Monday, February 15, 2016

BBAW Day One: Introductions

Square banner for Book Blogger Appreciation Week. A blue border sprinkled with stylized snowflakes surrounds a white circle featuring a stylized illustration of some books on a shelf, with the words 'Book Blogger Appreciation Week February 15-19 estellasociety.com' in the middle of the image.

Book Blogger Appreciation Week is back! The event runs from the 15th to the 19th, and is all about sharing the bookish love. There’ll be Twitter parties on Tuesday and Thursday (at 9pm EST and noon EST, respectively), with daily posting topics. I'm traveling this week with my departure scheduled for early Wednesday morning, but I’ve scheduled a few posts and hope to get around to other peoples’ blogs as often as possible.

Today we’re tasked with introducing ourselves by sharing the five books that represent us as people. I had a lot of trouble with this question because I strongly suspected the answers wouldn’t be flattering, but I consulted Twitter and decided on the four (not five) novels below. In the order they entered my life, they are:

Cover of The Voyage of the Dawn Treader. A large, sword-wielding mouse perches along the bottom of a frame. He wears a feather-bedecked gold ring looped around one ear. Behind him is a green ship with a golden dragon's head at its prow and a red mainsail. It crashes through stormy, greenish seas.
THE VOYAGE OF THE DAWN TREADER by C.S. Lewis

The ultimate road trip book, except for how it’s a sea trip book. I read this one over and over and over and over and over when I was a kid, and it left me convinced I was destined to sail the high seas and have scads of epic sword fights (even though Reepicheep, the super-awesome mouse pictured above, doesn’t actually duel all that often).

The Dawn Treader made me love the sea so much that I was beyond shocked to realize I’m batshit terrified of deep water. It makes no sense, since I can swim and I really do love everything about ships--except a couple years back, I reread the book and realized it’s probably the reason I’m scared of water in the first place. There’s some seriously creepy stuff going on underneath the Narnian waves: sea serpents and mermaid civilizations and foggy ghost people. Shudder.

I'll just have to make sure any ships I eventually captain never sink or anything unpleasant like that.

Cover of Taran Wanderer. A young white man with shoulder-length black hair stands in the centre, holding the bridle of a silver horse. A monkey-like person crouches at his feet. The man wears medievalesque clothing, including a heavy green cloak, and holds a small bowl in one hand. Two indistinct figures stand behind him to the viewer's left with the sun hovering over them. To the right is a shepherd with a crescent moon above him.
TARAN WANDERER by Lloyd Alexander

I became totally obsessed with the Prydain novels when I was ten years old, and TARAN WANDERER was always my favourite. This one, too, is a road trip book in which the titular Taran wanders around the country, searching first for his parents and then for something to do with his life. I wanted to copy him, but since ten-year-olds aren’t really allowed to wander from place to place by themselves I contented myself with trying the various occupations Taran takes up. I didn’t get very far with pottery, probably because I didn’t have anything resembling the proper supplies, but I figured out small-scale weaving and I became a total packrat as I started to see the possibilities inherent in items others might toss away.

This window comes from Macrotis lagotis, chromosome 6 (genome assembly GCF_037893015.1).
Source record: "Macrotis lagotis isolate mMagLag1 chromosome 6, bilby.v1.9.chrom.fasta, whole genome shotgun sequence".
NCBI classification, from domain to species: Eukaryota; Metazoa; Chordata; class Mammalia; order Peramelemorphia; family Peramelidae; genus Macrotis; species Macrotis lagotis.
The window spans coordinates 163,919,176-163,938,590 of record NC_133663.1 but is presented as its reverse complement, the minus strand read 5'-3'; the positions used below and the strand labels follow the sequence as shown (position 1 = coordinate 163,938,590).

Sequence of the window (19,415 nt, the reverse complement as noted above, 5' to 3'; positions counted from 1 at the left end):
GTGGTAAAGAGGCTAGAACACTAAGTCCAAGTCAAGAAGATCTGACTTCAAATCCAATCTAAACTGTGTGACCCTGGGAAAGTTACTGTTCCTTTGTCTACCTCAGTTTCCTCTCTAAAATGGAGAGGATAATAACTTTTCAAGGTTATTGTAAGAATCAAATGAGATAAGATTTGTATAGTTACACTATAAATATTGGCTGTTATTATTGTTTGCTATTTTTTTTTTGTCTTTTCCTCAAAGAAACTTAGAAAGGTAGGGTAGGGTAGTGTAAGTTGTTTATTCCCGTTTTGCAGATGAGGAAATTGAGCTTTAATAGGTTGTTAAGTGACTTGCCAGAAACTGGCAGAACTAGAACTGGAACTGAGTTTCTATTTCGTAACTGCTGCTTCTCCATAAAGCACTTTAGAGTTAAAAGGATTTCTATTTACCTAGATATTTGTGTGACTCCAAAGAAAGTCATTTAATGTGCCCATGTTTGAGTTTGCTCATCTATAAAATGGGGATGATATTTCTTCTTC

That one's caused me a lot of grief, actually, as my current owning-stuff-sucks self sorts through the things my past stuff-is-fabulous-keep-all-of-it self laid by against future need.

On the plus side, I still look at any object I might require--a display stand, or a tablet sleeve, or a windmill--and think, "Y’know, I could make that." And I usually can.

Cover of The Vampire Lestat, with the title in gothic lettering against a solid red background. The word vampire is in gold. The rest of the lettering is white.
THE VAMPIRE LESTAT by Anne Rice

All but the most groundbreaking of vampire stories divide their principal vampires into two categories: the jackass vampire and the mopey vampire.

I’m under no illusions here. I’m snarky and argumentative and loud and flamboyant. I have excellent taste in music. Velvet and silk are my favourite fabrics. I’m more inclined to see the future’s promises than its failings, I’m damned sure I could be friends with a bacon cheeseburger as long as the bacon cheeseburger could talk back to me, and I’d quite like to live forever if you could assure me I wouldn’t physically age.

I’d be a jackass vampire. And I’d be awesome at it.

I wouldn’t go around eating people willy-nilly, though. I’d be a responsible jackass vampire, thank you very much.

Cover of The Privilege of the Sword. A young, brunette white woman stands against a beige background that frames a shadowed, medievalesque street scene. The woman wears a loose shirt and blue doublet with blue pantaloons and thigh high brown boots. She holds a sword, its point pressed into the ground.
THE PRIVILEGE OF THE SWORD by Ellen Kushner